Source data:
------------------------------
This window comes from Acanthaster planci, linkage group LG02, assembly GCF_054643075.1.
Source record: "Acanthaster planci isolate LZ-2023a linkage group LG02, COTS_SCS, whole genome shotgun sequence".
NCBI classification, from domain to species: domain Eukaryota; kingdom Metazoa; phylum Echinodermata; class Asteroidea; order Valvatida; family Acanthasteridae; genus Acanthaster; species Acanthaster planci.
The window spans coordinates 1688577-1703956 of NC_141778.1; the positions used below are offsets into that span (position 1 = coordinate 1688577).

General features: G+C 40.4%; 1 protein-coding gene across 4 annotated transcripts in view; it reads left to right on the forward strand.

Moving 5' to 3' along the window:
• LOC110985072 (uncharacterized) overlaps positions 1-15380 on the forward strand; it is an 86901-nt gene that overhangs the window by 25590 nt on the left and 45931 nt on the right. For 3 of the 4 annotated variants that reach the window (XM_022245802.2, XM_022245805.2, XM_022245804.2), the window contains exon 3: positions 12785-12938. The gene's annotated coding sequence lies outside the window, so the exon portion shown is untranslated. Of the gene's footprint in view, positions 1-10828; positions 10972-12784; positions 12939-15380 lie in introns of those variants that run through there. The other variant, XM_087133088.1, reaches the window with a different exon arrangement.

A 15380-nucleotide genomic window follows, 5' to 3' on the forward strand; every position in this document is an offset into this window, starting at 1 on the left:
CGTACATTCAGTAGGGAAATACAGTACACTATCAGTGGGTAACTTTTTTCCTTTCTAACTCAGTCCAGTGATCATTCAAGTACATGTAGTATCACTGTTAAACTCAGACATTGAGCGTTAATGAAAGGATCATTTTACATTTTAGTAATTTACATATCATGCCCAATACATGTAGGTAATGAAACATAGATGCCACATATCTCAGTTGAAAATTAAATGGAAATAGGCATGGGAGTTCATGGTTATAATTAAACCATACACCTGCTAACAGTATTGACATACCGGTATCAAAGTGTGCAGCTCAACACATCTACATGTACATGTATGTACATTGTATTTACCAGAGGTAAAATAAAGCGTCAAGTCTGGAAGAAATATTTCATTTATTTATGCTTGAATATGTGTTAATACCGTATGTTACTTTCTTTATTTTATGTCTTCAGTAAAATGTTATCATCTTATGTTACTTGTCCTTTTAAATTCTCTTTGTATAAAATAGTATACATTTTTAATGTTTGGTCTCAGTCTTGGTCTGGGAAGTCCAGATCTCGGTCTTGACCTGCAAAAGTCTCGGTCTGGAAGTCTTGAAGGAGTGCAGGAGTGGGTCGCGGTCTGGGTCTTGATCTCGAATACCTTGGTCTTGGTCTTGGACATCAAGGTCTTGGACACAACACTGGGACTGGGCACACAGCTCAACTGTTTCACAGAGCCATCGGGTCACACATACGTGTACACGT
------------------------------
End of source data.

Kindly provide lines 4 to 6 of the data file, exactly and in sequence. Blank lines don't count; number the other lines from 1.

The window spans coordinates 1688577-1703956 of NC_141778.1; the positions used below are offsets into that span (position 1 = coordinate 1688577).

General features: G+C 40.4%; 1 protein-coding gene across 4 annotated transcripts in view; it reads left to right on the forward strand.

Moving 5' to 3' along the window: